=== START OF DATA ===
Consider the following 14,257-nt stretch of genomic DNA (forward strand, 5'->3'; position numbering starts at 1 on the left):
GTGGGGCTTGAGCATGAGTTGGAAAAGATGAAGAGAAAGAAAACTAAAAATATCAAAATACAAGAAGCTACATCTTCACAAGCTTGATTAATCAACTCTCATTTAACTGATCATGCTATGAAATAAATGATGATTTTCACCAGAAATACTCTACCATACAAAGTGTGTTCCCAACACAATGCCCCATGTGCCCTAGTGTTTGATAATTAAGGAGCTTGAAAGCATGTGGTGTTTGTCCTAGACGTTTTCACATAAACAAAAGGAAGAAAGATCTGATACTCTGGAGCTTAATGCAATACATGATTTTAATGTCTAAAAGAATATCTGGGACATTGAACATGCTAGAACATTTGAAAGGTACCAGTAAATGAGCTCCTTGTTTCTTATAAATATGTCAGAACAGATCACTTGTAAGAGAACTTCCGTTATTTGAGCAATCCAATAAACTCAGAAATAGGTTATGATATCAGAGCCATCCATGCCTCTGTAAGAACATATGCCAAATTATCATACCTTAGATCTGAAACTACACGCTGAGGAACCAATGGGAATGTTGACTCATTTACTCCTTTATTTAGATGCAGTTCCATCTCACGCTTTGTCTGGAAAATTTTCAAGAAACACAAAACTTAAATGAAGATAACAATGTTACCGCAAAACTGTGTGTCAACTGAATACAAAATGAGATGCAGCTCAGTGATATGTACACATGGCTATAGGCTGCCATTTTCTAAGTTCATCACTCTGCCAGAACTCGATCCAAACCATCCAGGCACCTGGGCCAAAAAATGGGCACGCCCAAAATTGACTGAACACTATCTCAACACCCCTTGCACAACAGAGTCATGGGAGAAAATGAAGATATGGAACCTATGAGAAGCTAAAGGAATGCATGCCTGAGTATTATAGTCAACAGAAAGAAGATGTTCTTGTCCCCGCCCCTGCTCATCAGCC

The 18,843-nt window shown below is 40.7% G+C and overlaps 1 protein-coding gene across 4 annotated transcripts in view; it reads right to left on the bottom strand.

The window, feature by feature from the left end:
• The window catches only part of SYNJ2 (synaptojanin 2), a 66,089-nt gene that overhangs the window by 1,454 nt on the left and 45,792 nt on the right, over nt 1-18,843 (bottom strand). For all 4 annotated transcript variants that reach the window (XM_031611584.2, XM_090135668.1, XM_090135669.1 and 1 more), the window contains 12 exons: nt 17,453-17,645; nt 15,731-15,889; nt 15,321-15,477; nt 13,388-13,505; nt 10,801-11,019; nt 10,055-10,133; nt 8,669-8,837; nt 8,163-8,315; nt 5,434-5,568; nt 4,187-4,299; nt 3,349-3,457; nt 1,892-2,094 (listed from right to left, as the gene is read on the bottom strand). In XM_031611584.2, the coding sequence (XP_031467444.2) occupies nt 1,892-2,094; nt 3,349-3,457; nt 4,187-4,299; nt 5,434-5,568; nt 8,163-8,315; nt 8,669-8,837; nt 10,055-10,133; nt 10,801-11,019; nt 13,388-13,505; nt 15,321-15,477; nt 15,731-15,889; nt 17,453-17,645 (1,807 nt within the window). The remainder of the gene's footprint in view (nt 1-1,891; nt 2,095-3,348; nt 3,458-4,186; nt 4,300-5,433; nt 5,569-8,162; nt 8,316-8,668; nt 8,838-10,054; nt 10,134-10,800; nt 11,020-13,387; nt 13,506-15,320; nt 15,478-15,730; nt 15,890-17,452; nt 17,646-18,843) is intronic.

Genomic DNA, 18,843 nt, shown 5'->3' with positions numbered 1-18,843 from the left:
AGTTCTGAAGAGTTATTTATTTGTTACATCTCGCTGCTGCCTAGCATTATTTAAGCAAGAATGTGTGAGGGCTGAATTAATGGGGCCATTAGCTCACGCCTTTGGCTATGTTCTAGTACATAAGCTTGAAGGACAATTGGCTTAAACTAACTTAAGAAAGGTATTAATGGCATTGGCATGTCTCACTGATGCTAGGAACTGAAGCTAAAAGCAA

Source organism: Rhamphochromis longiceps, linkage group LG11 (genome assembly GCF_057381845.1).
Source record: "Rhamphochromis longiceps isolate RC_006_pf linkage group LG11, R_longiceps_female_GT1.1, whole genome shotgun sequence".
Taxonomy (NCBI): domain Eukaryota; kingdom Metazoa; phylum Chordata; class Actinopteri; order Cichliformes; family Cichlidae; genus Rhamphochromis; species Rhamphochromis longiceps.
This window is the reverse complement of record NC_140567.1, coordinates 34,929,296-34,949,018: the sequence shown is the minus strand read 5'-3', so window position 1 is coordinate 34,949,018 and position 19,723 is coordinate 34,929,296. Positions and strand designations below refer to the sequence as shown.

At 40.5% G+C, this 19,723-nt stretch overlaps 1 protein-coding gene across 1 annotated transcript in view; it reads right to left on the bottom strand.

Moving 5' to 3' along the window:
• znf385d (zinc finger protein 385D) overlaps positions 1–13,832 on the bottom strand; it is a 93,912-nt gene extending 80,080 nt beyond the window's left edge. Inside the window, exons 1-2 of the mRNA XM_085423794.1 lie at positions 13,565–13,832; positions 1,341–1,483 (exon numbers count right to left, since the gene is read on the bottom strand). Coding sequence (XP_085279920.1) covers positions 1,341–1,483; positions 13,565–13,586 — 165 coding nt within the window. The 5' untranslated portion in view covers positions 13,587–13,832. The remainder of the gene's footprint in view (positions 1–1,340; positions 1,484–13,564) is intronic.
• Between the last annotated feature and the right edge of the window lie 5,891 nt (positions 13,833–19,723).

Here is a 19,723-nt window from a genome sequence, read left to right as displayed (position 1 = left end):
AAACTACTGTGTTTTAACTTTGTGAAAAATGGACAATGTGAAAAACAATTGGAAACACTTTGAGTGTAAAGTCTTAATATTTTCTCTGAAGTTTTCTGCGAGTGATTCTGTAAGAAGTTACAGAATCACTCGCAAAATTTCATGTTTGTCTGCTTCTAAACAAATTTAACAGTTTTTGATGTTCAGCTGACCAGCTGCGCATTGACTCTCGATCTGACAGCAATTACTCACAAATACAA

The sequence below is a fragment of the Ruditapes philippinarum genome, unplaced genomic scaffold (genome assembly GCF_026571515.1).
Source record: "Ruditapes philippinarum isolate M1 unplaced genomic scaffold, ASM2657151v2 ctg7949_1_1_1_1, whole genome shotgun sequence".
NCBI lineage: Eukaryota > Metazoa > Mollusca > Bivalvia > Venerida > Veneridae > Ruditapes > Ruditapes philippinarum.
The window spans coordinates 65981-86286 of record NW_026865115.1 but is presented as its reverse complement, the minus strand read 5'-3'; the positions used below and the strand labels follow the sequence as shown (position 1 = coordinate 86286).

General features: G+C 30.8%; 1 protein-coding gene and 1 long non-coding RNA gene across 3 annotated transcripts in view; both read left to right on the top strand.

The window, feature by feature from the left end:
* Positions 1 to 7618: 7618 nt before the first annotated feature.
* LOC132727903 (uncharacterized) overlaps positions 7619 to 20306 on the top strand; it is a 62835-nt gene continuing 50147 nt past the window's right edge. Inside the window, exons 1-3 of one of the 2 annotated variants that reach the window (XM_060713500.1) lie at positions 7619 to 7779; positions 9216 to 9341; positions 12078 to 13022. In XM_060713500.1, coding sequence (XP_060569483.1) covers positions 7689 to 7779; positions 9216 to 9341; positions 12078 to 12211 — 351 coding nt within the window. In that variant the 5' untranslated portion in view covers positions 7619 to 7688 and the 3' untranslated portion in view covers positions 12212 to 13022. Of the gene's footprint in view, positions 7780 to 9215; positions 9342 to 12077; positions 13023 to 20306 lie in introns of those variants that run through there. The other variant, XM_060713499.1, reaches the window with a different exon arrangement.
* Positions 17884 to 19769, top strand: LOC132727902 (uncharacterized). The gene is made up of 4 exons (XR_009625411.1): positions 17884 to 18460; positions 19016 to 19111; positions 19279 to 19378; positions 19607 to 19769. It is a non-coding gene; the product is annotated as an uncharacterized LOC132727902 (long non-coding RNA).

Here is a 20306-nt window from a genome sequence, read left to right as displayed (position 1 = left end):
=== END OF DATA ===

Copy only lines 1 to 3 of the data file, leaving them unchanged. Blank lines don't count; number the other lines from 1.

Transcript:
Consider the following 14,257-nt stretch of genomic DNA (forward strand, 5'->3'; position numbering starts at 1 on the left):
GTGGGGCTTGAGCATGAGTTGGAAAAGATGAAGAGAAAGAAAACTAAAAATATCAAAATACAAGAAGCTACATCTTCACAAGCTTGATTAATCAACTCTCATTTAACTGATCATGCTATGAAATAAATGATGATTTTCACCAGAAATACTCTACCATACAAAGTGTGTTCCCAACACAATGCCCCATGTGCCCTAGTGTTTGATAATTAAGGAGCTTGAAAGCATGTGGTGTTTGTCCTAGACGTTTTCACATAAACAAAAGGAAGAAAGATCTGATACTCTGGAGCTTAATGCAATACATGATTTTAATGTCTAAAAGAATATCTGGGACATTGAACATGCTAGAACATTTGAAAGGTACCAGTAAATGAGCTCCTTGTTTCTTATAAATATGTCAGAACAGATCACTTGTAAGAGAACTTCCGTTATTTGAGCAATCCAATAAACTCAGAAATAGGTTATGATATCAGAGCCATCCATGCCTCTGTAAGAACATATGCCAAATTATCATACCTTAGATCTGAAACTACACGCTGAGGAACCAATGGGAATGTTGACTCATTTACTCCTTTATTTAGATGCAGTTCCATCTCACGCTTTGTCTGGAAAATTTTCAAGAAACACAAAACTTAAATGAAGATAACAATGTTACCGCAAAACTGTGTGTCAACTGAATACAAAATGAGATGCAGCTCAGTGATATGTACACATGGCTATAGGCTGCCATTTTCTAAGTTCATCACTCTGCCAGAACTCGATCCAAACCATCCAGGCACCTGGGCCAAAAAATGGGCACGCCCAAAATTGACTGAACACTATCTCAACACCCCTTGCACAACAGAGTCATGGGAGAAAATGAAGATATGGAACCTATGAGAAGCTAAAGGAATGCATGCCTGAGTATTATAGTCAACAGAAAGAAGATGTTCTTGTCCCCGCCCCTGCTCATCAGCC

The 18,843-nt window shown below is 40.7% G+C and overlaps 1 protein-coding gene across 4 annotated transcripts in view; it reads right to left on the bottom strand.